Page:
Each side of the screen or the other can function as negative space and point-of-emphasis simultaneously. De Palma would be proud/disgusted with the viewer manipulation potentials and queries unearthed. Does this give more or less leeway for the viewer to form an opinion? Is it important to emphasize action and reaction in the same image? Or, does this too thoroughly, linearly guide our reading, entrenching the populace deeper? What’s more important, what is said or the reaction to the statement? Is the diptych a depressing reminder of limitation? Or a concise aide-mémoire of the importance of choice and complex information processing in modern times? Is the visual information boiled-down to too-simple syrup? Or, is the frame too densely-packed, irreparably gnarling interpretation and feeding a closed-circuit confirmation bias loop? Editing and deduction are transposed to the mind of the viewer, like cerebral cortex motion control photography, two independent actions subjectively conjoined. Your bisected perception is tasked with finding resonance in the platitudes, cattle prods, voodoo economics, and word salads.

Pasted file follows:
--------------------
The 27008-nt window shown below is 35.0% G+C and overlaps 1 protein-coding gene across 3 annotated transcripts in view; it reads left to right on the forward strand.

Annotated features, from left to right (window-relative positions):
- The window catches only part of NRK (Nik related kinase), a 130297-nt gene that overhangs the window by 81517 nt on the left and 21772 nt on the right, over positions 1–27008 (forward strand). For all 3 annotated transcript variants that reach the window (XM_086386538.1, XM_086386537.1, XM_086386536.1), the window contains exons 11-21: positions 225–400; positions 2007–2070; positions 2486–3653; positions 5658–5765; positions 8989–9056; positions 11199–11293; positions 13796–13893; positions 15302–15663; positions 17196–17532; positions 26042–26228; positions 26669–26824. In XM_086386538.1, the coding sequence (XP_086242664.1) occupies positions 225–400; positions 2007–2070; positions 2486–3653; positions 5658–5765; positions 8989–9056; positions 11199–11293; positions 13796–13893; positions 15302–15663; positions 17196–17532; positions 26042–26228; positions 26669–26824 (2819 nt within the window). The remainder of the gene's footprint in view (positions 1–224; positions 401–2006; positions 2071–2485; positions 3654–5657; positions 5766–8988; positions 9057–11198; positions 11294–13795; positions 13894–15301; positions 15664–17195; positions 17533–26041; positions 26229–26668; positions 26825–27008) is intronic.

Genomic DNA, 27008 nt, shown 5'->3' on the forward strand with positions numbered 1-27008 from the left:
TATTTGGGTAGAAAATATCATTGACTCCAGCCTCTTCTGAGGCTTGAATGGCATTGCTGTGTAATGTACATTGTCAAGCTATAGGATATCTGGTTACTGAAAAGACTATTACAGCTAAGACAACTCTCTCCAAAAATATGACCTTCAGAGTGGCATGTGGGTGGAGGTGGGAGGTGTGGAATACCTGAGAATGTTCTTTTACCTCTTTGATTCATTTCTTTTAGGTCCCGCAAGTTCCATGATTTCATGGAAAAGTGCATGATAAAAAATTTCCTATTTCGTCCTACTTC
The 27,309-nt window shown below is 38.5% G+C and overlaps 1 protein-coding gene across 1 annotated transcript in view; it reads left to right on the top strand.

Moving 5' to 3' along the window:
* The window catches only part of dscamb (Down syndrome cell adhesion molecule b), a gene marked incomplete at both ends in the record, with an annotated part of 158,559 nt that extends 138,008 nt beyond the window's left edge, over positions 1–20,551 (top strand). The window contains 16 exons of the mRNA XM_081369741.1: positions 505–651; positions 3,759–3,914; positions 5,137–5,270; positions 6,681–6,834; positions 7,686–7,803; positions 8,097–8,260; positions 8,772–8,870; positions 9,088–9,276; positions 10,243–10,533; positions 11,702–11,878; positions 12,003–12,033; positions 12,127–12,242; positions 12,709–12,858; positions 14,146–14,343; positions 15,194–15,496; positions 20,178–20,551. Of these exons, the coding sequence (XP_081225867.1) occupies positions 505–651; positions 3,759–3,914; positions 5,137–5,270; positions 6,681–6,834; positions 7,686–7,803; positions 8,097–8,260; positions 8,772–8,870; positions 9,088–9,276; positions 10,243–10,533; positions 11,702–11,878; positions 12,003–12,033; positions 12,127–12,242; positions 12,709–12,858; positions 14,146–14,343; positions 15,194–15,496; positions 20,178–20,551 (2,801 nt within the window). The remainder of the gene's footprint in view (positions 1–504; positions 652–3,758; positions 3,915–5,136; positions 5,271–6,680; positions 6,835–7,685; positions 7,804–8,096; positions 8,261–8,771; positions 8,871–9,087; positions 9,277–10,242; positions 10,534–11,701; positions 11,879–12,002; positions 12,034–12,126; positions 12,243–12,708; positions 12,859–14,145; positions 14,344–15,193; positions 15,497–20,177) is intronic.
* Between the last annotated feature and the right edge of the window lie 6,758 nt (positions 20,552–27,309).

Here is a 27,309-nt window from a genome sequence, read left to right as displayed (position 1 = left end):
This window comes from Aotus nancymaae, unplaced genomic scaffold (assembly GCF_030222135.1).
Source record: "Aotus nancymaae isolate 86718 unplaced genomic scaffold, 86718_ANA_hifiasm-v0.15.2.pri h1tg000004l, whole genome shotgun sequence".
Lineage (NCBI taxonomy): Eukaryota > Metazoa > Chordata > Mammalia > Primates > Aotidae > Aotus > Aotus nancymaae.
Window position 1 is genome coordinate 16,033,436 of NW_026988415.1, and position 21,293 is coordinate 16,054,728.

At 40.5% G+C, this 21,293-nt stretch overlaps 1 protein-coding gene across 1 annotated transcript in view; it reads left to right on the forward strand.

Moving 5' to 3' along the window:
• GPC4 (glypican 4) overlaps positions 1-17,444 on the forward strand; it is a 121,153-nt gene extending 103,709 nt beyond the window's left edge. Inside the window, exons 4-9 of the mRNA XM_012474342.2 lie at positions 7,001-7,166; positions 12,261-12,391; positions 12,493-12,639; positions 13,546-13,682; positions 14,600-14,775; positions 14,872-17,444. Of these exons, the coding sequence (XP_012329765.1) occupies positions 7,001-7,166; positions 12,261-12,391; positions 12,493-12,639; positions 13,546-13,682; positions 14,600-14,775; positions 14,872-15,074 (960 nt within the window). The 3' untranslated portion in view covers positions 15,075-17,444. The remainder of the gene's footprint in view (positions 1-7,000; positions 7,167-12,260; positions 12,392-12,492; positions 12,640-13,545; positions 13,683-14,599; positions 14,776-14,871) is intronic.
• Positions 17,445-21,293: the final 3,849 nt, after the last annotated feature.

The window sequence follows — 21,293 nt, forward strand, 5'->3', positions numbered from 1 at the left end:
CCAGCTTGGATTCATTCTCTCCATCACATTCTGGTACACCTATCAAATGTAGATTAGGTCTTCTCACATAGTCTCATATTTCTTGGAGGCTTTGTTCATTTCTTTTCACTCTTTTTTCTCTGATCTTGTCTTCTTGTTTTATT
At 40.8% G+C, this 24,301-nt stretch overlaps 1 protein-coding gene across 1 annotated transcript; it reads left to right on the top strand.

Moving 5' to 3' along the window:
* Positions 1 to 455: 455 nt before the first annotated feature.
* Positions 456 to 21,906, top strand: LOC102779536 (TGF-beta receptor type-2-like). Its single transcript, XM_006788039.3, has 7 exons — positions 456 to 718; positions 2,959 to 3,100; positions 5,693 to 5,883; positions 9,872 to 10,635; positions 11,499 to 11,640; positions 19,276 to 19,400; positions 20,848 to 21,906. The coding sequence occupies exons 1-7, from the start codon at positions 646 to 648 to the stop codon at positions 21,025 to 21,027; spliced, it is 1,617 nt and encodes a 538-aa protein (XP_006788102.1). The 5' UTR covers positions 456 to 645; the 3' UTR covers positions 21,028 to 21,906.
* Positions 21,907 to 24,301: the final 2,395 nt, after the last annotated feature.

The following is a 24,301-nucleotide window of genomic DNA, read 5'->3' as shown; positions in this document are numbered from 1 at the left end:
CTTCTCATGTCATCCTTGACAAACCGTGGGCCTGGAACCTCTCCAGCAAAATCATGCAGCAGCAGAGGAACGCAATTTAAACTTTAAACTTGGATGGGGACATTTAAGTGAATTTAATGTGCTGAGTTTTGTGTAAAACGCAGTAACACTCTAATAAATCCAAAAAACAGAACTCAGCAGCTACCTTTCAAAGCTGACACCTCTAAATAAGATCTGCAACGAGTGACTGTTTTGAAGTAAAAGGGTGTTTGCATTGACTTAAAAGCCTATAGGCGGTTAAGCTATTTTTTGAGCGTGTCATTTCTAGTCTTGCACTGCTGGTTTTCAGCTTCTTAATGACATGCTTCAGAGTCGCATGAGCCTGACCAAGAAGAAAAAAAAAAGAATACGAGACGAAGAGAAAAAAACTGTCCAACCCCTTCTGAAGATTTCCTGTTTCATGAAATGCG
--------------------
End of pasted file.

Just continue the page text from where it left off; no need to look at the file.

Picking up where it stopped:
This article was written by Oliver O’Sullivan, a writer for dusk magazine.